What Caused the Pigmented Spot on Teen Boy’s Eye?

Derick Alison
Derick Alison
7 Min Read

A 13-year-old boy presented with a pigmented lesion on his iris. He had sustained a sports-related blunt trauma injury to his left eye, but he was not experiencing any symptoms, according to Carol L. Shields, MD, of Thomas Jefferson University in Philadelphia, and co-authors.

On examination, the patient’s best-corrected visual acuity was 20/20 OU, and both eyes had normal intraocular pressure, the team reported in JAMA Ophthalmology.

A slit lamp examination showed that the right eye was normal; however, his left eye had a round, pigmented lesion, 3 × 3 mm in basal dimension, which revealed gravitational shifting within the anterior chamber fluid when the patient tilted his head. There was no evidence of corneal guttatae or swelling.

“Anterior segment optical coherence tomography depicted the lesion in the anterior chamber angle abutting the corneal endothelium and resting on the iris stroma with no internal fluid level and no solid component,” noted Shields and team.

An ultrasound biomicroscopy was performed, which showed that the lesion was cystic, and thickness was 1.6 mm. Findings of a dilated fundus examination were normal for both eyes.

The team described several approaches to diagnosis and potential management of the lesion. Performing a biopsy with fine needle aspiration, followed by cytology and cytogenetic analysis, were not indicated, they explained, since the cystic nature of the lesion and its location outside the iris made iris melanoma unlikely.

Likewise, its likely benign nature meant that iodine 125 plaque radiotherapy was not appropriate. The lesion’s asymptomatic nature and absence of impact on visual axis eliminated the need for cyst paracentesis with complete drainage. Furthermore, the authors pointed out that draining a free-floating cyst with no point of attachment to the iris “would likely prove to be technically difficult.”

“There was no expectation that this cyst would grow, rupture, transform into a malignant process, or cause damage to the cornea,” Shields and colleagues wrote. They diagnosed the patient with a free-floating iris pigment epithelium (IPE) cyst, and determined that there was no need for further testing or intervention.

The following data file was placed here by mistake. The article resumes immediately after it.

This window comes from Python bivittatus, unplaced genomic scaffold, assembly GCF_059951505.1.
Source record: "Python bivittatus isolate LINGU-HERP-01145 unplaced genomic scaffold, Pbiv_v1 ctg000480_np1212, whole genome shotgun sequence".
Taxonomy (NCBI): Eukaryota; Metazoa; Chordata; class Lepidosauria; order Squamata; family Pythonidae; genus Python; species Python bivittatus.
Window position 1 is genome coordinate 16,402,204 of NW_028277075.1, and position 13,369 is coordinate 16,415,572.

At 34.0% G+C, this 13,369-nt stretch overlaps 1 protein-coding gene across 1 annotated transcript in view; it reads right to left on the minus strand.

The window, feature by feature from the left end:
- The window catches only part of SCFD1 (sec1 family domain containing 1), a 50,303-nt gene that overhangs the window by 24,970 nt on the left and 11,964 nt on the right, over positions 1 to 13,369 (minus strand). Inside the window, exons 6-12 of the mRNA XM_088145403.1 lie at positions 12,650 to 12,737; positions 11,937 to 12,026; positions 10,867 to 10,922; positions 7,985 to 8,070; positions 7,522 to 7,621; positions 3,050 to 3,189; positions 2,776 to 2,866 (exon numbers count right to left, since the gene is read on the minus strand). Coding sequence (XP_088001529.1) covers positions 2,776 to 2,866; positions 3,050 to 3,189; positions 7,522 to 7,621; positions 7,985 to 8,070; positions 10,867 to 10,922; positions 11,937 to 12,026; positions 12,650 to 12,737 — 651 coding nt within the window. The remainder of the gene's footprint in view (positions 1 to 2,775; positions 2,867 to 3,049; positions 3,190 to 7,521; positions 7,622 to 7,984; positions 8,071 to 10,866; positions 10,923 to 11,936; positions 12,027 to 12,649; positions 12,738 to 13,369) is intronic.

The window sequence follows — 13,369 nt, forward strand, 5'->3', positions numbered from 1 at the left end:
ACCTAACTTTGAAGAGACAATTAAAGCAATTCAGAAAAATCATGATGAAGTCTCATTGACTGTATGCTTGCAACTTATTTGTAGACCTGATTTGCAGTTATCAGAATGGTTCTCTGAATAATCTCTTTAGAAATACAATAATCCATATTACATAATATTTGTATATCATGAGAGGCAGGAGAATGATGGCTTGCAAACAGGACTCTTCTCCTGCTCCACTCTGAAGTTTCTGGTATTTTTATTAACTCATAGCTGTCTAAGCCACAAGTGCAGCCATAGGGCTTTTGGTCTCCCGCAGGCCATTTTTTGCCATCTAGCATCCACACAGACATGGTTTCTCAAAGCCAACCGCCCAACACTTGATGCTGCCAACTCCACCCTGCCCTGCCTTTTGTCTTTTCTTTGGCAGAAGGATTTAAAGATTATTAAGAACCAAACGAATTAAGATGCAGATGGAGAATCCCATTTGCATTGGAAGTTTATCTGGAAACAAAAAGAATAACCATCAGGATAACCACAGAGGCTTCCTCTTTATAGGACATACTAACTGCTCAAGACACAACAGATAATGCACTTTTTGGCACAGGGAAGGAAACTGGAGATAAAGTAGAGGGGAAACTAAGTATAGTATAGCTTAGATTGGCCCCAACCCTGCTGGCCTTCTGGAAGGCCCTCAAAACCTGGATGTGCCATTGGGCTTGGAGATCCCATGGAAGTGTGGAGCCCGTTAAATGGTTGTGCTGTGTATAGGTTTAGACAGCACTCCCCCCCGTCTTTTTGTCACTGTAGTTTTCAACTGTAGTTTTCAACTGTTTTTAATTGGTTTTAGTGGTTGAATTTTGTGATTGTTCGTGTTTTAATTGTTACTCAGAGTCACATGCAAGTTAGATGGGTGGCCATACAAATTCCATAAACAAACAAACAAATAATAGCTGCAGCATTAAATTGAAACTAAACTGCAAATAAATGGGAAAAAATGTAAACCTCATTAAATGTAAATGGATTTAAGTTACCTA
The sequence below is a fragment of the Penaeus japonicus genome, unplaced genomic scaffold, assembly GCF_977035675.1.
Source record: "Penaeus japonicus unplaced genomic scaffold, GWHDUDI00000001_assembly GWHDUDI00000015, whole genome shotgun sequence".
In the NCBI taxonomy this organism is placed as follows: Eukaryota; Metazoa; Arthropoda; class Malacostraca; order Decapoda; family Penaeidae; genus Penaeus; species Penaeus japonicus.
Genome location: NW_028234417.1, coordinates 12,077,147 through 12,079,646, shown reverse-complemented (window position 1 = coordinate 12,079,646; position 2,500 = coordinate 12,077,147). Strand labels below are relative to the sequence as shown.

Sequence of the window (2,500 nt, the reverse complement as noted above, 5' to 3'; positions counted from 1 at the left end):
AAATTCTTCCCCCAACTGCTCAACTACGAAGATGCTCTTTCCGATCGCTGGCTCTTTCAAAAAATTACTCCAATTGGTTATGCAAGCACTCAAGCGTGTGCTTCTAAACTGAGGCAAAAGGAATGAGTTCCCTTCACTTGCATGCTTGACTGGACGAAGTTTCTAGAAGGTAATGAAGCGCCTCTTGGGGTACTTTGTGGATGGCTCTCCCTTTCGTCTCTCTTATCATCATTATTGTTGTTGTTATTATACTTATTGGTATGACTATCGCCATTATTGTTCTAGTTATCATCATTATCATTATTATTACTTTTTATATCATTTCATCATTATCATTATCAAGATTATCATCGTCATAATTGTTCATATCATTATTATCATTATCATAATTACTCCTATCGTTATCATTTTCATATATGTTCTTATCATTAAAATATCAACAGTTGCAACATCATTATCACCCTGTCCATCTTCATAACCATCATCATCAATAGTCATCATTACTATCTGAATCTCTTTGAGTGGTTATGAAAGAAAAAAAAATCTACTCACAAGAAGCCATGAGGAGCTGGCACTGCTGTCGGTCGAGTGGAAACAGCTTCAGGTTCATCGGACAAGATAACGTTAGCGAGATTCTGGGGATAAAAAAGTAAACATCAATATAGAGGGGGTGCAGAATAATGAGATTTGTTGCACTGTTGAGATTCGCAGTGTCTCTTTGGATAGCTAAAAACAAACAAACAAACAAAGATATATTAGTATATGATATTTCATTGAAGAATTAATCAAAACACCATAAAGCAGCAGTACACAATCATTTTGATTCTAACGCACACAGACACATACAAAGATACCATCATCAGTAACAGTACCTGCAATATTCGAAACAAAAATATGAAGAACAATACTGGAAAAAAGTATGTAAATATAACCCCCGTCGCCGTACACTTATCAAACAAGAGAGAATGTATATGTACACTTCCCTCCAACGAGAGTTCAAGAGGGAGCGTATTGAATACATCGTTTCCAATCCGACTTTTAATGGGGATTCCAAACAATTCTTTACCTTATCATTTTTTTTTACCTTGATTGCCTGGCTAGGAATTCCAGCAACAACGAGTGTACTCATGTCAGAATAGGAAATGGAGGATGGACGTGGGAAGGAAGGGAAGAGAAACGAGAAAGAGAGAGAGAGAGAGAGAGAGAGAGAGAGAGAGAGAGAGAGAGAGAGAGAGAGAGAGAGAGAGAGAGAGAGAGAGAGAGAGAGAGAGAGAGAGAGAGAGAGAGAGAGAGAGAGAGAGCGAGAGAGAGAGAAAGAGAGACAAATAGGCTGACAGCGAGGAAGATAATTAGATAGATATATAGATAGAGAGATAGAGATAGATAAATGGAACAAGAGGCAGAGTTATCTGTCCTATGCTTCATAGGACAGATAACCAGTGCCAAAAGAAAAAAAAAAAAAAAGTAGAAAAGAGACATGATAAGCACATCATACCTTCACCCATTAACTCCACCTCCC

The team counseled the young patient regarding the benign nature of the cyst, and advised him to return in 12 months for follow-up with repeated imaging examinations.

Discussion

Shields and co-authors pointed out that while a pigmented mass located in the anterior chamber could be benign, it has the potential to be a malignant entity, such as iris melanoma.

Tumors of the iris are generally classified as solid (79% of cases) or cystic (21% of cases). Among solid tumors, there are three types of melanocytic lesions: the most common, benign iris nevus, accounts for about 60% of cases, followed by iris melanoma (26%), and iris freckle (4%).

“Cystic iris tumors are subclassified based on their tissue layer of origin, arising from either the iris stroma or iris pigment epithelium (IPE),” Shields and colleagues wrote. Iris stromal cysts tend to affect young children; these cysts are translucent with a smooth lobulated surface, and occur on the anterior surface of the iris. In contrast, IPE cysts develop on the posterior surface of the iris and resemble a solid melanocytic tumor — such as iris melanoma or IPE adenoma — due to their brown or black color.

Shields and colleagues said that, historically, this has resulted in some IPE cysts being mistakenly diagnosed as melanoma, which in some cases has even resulted in enucleation. Because iris melanoma is a malignant tumor with the potential to metastasize, “proper treatment for life protection with consideration of the potential for ocular adverse sequelae should be realized. Differentiation of the various iris tumors is paramount to management,” they noted.

The characterization of iris tumors and differentiation of solid from cystic tumors are best achieved using ultrasound biomicroscopy and anterior segment optical coherence tomography. “These technologies are critical for defining tumor basal dimension and thickness to monitor change over time or response to treatment,” the authors wrote.

In this patient’s case, gravitational shifting of the mass was revealed on slit lamp biomicroscopy, while its cystic nature and the absence of a solid component and internal fluid were evident on both ultrasound biomicroscopy and anterior segment optical coherence tomography. The case report included a video, which authors noted “demonstrates the superior-to-inferior descent of an IPE cyst across the visual axis, coursing purely through the aqueous humor with gravity, offering insight into the dynamic behavior of this lesion.”

“In summary, free-floating IPE cysts are benign epithelial cysts that can dislodge into the aqueous or vitreous following trauma, as in this patient,” Shields and co-authors concluded. Because they are benign and rarely associated with decompensation of the endothelium or effects on vision, or other adverse sequelae, conservative observation is the best approach in these cases.

  • author['full_name']

    Kate Kneisel is a freelance medical journalist based in Belleville, Ontario.

Disclosures

Shields disclosed a relationship with the Eye Tumor Research Foundation. No other disclosures were reported.

Primary Source

JAMA Ophthalmology

Source Reference: Card KR, et al “Gravitational shifting of a pigmented iris lesion in a young boy” JAMA Ophthalmol 2023; DOI: 10.1001/jamaophthalmol.2023.4019.

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